II. LEGAL STANDARD
To qualify for disability benefits under the SSA, an applicant is required to show two things. First, she must show that she suffers from a medically determinable impairment that can be expected to result in death, or that has lasted or can be expected to last for a continuous period of twelve months or more. See 42 U.S.C. § 423(d)(1)(A). Second, she must show that the impairment renders her incapable of performing the work that she previously performed, or any other substantially gainful employment that exists in the national economy. See 42 U.S.C. § 423(d)(2) (A).
Regulations promulgated pursuant to the SSA specify the process that the Social Security Administration uses to determine whether an applicant is disabled. 20 C.F.R. § 404.1520. At step 1, the agency considers whether the claimant is presently working in any substantial gainful activity. If so, she is not disabled. If not, the agency considers whether the claimant's impairment is severe in Step 2. If not severe, she is not disabled. If the impairment is severe, the agency then considers in Step 3 whether the impairment meets or equals a specific impairment listed in the Listing of Impairments. If so, the applicant is disabled. If not, the agency considers at Step 4 whether the claimant is able to do any other work, including past work. If not, the claimant is disabled. If at Step 5 there are a significant number of jobs in the national economy that the claimant can do, the claimant is not disabled. 20 C.F.R. § 404.1520; see also Ticket v. Apfel, 180 F.3d 1094, 1098-99 (9th Cir. 1999). The burden at steps one through four rests on the applicant, but the burden at step five rests on the agency. Celaya v. Halter, 332 F.3d 1177, 1180 (9th Cir. 2003). Applicants who are not disqualified at step five are eligible for disability benefits. Id.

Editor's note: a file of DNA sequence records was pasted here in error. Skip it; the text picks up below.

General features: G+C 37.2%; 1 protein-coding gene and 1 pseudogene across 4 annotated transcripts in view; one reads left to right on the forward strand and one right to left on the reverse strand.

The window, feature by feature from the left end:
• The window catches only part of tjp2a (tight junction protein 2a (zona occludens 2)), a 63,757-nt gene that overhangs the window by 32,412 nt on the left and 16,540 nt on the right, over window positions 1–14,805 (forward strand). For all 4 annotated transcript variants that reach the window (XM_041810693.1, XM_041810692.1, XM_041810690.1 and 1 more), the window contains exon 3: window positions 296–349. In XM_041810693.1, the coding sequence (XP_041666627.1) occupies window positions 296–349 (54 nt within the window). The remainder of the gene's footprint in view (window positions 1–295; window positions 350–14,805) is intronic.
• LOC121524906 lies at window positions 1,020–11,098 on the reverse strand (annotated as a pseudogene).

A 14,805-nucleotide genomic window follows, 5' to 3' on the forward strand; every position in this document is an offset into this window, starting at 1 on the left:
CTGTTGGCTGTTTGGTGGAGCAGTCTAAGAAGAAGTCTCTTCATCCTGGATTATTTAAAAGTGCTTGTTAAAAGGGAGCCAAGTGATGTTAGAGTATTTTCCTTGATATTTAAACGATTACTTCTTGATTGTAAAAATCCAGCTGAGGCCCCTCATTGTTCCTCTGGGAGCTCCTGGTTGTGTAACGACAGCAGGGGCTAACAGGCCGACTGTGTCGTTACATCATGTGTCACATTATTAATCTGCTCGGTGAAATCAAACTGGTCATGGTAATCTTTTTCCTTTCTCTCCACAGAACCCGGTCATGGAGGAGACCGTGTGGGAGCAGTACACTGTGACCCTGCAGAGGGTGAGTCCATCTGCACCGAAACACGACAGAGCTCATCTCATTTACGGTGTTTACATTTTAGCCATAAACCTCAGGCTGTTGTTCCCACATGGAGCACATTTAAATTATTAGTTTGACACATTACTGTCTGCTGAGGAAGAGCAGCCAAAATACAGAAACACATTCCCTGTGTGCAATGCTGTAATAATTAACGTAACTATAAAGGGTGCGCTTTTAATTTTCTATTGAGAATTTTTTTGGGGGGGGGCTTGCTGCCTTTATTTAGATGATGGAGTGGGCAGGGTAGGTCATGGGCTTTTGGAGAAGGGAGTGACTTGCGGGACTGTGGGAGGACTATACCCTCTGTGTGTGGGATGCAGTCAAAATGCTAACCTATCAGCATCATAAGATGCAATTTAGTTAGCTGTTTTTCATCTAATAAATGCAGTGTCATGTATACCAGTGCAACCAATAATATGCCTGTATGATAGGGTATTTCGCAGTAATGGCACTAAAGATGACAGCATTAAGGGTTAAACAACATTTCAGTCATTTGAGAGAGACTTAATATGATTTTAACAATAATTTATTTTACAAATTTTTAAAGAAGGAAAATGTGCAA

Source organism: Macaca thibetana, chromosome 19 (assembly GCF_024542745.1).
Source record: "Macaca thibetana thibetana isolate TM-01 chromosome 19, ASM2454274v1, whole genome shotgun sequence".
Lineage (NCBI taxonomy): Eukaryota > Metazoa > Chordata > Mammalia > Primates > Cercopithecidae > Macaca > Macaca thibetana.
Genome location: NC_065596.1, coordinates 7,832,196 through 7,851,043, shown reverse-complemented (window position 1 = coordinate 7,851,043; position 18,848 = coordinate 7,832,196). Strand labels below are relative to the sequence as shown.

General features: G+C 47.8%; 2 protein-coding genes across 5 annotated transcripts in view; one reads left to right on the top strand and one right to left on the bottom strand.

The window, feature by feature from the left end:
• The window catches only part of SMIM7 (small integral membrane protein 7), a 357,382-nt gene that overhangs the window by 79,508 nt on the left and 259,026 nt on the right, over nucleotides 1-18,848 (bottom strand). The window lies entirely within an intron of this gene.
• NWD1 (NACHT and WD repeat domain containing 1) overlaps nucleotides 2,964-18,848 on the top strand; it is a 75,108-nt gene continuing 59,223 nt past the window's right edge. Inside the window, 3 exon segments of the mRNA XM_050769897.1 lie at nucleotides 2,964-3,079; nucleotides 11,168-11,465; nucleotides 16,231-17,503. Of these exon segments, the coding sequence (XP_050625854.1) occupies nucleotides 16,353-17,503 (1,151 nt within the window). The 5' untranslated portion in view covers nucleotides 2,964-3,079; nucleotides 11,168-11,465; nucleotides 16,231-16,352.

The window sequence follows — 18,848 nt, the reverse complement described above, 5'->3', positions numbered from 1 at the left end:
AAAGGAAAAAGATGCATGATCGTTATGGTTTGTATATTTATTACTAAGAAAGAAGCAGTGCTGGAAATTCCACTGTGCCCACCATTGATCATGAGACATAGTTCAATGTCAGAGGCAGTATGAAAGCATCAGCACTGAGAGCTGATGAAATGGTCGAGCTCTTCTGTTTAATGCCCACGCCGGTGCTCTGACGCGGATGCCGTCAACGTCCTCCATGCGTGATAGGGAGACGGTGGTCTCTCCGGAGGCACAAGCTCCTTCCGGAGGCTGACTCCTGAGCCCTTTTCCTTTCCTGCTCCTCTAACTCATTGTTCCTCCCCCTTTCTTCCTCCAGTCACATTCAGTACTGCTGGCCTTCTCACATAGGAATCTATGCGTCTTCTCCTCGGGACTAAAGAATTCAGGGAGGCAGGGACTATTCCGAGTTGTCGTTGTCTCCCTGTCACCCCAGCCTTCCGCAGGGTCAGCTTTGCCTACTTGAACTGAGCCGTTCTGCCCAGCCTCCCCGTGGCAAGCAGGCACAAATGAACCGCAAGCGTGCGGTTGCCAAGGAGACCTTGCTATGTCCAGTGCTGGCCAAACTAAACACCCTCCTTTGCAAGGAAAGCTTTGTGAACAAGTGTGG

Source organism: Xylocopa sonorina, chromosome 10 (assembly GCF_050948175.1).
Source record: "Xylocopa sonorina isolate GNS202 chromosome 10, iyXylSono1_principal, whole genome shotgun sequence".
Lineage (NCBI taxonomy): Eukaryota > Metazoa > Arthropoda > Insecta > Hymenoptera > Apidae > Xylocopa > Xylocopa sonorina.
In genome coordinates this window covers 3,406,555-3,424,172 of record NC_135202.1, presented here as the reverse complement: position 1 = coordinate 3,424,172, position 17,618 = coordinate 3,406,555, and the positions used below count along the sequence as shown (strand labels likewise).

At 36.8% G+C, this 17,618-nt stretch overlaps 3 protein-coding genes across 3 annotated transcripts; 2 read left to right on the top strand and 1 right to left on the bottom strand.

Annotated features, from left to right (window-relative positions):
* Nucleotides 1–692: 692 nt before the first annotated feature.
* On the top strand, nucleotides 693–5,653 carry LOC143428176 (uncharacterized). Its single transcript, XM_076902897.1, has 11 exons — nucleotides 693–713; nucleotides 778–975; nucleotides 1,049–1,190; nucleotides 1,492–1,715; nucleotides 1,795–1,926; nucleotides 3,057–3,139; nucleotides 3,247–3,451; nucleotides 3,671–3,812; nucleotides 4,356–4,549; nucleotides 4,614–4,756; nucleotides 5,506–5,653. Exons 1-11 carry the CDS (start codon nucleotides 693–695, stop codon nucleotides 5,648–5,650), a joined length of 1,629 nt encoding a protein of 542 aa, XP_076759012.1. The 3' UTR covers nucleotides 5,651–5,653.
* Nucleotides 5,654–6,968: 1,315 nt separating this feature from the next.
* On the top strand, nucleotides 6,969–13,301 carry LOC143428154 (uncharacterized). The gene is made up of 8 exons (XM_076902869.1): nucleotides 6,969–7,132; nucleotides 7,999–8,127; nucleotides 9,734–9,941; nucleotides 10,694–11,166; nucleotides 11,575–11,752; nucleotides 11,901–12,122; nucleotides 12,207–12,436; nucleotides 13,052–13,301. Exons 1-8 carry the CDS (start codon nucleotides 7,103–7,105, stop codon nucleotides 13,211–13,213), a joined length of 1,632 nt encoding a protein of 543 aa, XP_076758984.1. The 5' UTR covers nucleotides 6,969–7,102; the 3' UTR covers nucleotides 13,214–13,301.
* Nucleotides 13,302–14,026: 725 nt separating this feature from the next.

B. Standard of Review
An applicant may seek judicial review of a final agency decision pursuant to 42 U.S.C. §§ 405(g), 1383(c)(3). This Court's review is limited, however. A district court reviews de novo any part of a Magistrate Judge's Findings and Recommendation to which there has been proper objections. Fed.R.Civ.P. 72(b)(3). A final decision may only be disturbed if the ALJ's findings of fact are based on legal error or are not supported by "substantial evidence in the record as a whole." Schneider v. Comm'r of Soc. Sec. Admin., 223 F.3d 968, 973 (9th Cir. 2000). "Substantial evidence means more than a mere scintilla but less than a preponderance; it is such relevant evidence as a reasonable mind might accept as adequate to support a conclusion." Andrews v. Shalala, 53 F.3d 1035, 1039 (9th Cir. 1995).
The Court must consider the record as a whole, weighing both the evidence that supports and detracts from the ALJ's conclusion. See Mayes v. Massanari, 276 F.3d 453, 459 (9th Cir. 2001); Desrosiers v. Sec'y of Health & Human Servs., 846 F.2d 573, 576 (9th Cir. 1988). "The ALJ is responsible for determining credibility, resolving conflicts in medical testimony, and for resolving ambiguities." Andrews, 53 F.3d at 1039. Where ...